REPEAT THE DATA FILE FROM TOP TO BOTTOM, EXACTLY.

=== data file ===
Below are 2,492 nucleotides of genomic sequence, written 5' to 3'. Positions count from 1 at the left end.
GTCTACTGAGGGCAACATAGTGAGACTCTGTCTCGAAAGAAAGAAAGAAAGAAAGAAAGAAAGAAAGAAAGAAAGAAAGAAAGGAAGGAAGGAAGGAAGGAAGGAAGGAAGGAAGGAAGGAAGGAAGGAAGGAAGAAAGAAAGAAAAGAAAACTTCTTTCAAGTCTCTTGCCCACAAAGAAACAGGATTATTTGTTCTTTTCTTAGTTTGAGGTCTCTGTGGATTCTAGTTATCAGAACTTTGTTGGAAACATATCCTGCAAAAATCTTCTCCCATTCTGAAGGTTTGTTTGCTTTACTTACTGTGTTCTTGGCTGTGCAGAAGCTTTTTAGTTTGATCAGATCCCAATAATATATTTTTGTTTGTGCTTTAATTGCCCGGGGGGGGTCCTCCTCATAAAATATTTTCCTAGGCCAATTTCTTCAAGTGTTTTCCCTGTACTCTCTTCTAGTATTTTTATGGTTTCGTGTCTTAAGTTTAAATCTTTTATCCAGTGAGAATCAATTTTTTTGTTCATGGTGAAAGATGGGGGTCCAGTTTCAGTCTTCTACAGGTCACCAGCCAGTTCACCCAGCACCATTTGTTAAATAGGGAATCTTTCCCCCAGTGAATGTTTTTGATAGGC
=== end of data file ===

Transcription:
Below are 2,492 nucleotides of genomic sequence, written 5' to 3'. Positions count from 1 at the left end.
GTCTACTGAGGGCAACATAGTGAGACTCTGTCTCGAAAGAAAGAAAGAAAGAAAGAAAGAAAGAAAGAAAGAAAGAAAGAAAGGAAGGAAGGAAGGAAGGAAGGAAGGAAGGAAGGAAGGAAGGAAGGAAGGAAGAAAGAAAGAAAAGAAAACTTCTTTCAAGTCTCTTGCCCACAAAGAAACAGGATTATTTGTTCTTTTCTTAGTTTGAGGTCTCTGTGGATTCTAGTTATCAGAACTTTGTTGGAAACATATCCTGCAAAAATCTTCTCCCATTCTGAAGGTTTGTTTGCTTTACTTACTGTGTTCTTGGCTGTGCAGAAGCTTTTTAGTTTGATCAGATCCCAATAATATATTTTTGTTTGTGCTTTAATTGCCCGGGGGGGGTCCTCCTCATAAAATATTTTCCTAGGCCAATTTCTTCAAGTGTTTTCCCTGTACTCTCTTCTAGTATTTTTATGGTTTCGTGTCTTAAGTTTAAATCTTTTATCCAGTGAGAATCAATTTTTTTGTTCATGGTGAAAGATGGGGGTCCAGTTTCAGTCTTCTACAGGTCACCAGCCAGTTCACCCAGCACCATTTGTTAAATAGGGAATCTTTCCCCCAGTGAATGTTTTTGATAGGC